rescued a staffie(14 Posts)
So we rescued a staffie just yesterday and I totally appreciate he is going to take some time settling down.
On another thread I have been advised not to use the dominance technique. I'd much rather use positive reinforcement but what's the best way to tell him to get down or drop the ball etc. I feel like treating him for it is too much and he will keep doing it so we tell him no and then he gets used to the treats. And certainly bopping him on the nose won't help either.
Any advice is greatly received. Just watched the channel 4 programme but will watch again with my partner later.
It is very early days, do you know any of his background?
Our rescue staffie didn't really know any commands other than sit and touch, you have to be consistent with commands, sit, stay, down (lie down), off (move off of what ever you are on and you shouldn't be) touch (paw) spend 10 mins a couple of times a day doing this and treat quickly, has he a favourite treat? If you think you are giving too much treats cut back a bit on his meals.
It took 6 months for our staffie to appear to relax and take us seriously but she had a pretty horrific start and was about 5 and it is pretty true about teaching an old dog new tricks!
Give him some time to settle in before you start training. Most personality quirks wont manifest for a few weeks.
The only time you should touch your dog is to show affection and if he needs checked. If you don't want him on the furniture then get a house lead. Ive only seen them on sale in dogs trust. Short lightweight lead with no handle that you can use to encourage him off furniture. Do it with treats. So offer the treat. Gentle tug on lead and whatever command you want. One word better. So down or off.
With dropping things do swapsies. Offer the swap say leave. Do not keep taking things away -imagine how you would feel if so eone kept taking something away from you? You will feel protective and anxious.
Go with the flow and you'll work out what he responds best to. Staffies are boisterous
mental so all training should be done with calm voices. Any high pitch ott voices will =funny five minutes and jolly good fun.
Bet hes lovely
Can you look for a training class in your area which teaches using positive reinforcement. If you have a bit of time/money it could be a good way of bonding with your new dog, meeting new people with dogs and getting consistency into any training you do. There's a group on FB called Dog Training Advice and Support which could be a useful resource for you.
It's usually considered best not to go over the top on "spoiling" a new rescue dog. So, if you want the dog to stay off your sofas, reinforce that from the beginning, reward calm behaviour (it's easy to react to unwanted behaviour, but easy to forget to treat calm behaviour) Be calm and consistent.
It's also worth think about the food you're going to give him. Some brands, like Bakers, are well known to be like giving Ecstasy and e-numbers to a dog. Worth investigating brands which have low grain % (many use grains as a filler to bulk up food) and high in meat %.
It's a wee shame he this has been his third 're-home. He was mouthy with his first family and returned and the 2nd only had him a week - never gave him a chance. He's toilet trained and seems very playful. I have been on my own with him today and he has responded really well to my commands. He is getting used to not being allowed in the sofa and is really good with sit command and giving paws. He is also learning to stay when told.
Considering it's only been a day I think he is doing well.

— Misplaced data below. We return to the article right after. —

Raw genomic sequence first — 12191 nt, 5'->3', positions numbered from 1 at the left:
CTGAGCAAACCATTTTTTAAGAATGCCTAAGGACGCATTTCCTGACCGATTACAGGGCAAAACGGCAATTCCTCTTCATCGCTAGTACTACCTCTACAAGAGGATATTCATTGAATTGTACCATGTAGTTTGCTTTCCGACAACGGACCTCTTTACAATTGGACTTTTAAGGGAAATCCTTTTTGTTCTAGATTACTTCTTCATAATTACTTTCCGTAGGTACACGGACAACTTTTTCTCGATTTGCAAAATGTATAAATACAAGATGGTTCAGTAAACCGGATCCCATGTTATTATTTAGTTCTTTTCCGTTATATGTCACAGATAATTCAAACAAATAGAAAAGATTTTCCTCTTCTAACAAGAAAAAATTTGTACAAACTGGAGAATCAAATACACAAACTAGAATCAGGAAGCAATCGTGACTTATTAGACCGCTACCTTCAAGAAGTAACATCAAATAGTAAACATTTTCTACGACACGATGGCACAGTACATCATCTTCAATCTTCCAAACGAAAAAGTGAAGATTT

We got a wee fright yesterday when he knocked over and jumped on my partners son. It could easily have been a viscious attack but he was just playing. But now hisson is a bit weary of the dog but hopefully he will be ok. The dogs still young and playful and given it was his first day we need to give him a chance. Although today seems to have slept quite a lot.
And he knows his bed now too. He's so cute and adorable. I just want him to be fun and friendly.
He is doing well and he will be fun and friendly!
But, with any dog, and more importantly perhaps with a dog who will grow up to be strong like a staffie, you want him to be well trained enough to respond to your commands, to stay down when required (not to knock small kids over).
A well-trained dog doesn't mean he won't be fun and friendly, it just means you have good control, confidence in what you're doing and he's a well-behaved, well-adjusted dog. Dogs like to know what's expected of them, so getting training in place is a good basis for his future.
Any training can be fun, should be done in short, interesting sessions and doesn't need to be a chore at all. Loads of stuff online to help, like Kikopup videos.
I have to say he is really responsive. Like he jups up and we stand up tell him 'down' and he jumps off. When i was out walking we were chasing a ball on his long lead. Dont wanna let him off just yet. But he was loving a wee run about. Then he came home straight in his bed and slept for an hour or so.
Tganjs for the advice xx
I grew up with two staffies from when I was 7. They were fantastic dogs and utterly patient with us kids.
One was more terrier in personality, loved to chase cats and quite wary of other dogs. I think she could have had better training as my mum tended to be anxious and tighten the lead so she never got the message other dogs were ok. She loved people and playing football a lot. Very clever girl.
The other was a more bull headed thing, utterly daft but soft as butter. He tried to make friends with a cat which scratched him, so he was a bit wary of cats. He loved everyone, especially if they had food. He'd open doors by head butting them and pulled us on our sledge and bikes.
Both were bouncy but loved exploring and crashed for a while once home.
I'm sure you will work out how to motivate your dog to behave the way you need, ie not jumping up. As with children, all behaviour is communication and the dog gets something from a reaction even if negative. It's just making the reward for what you want a stronger pull than the reward they get from jumping up etc.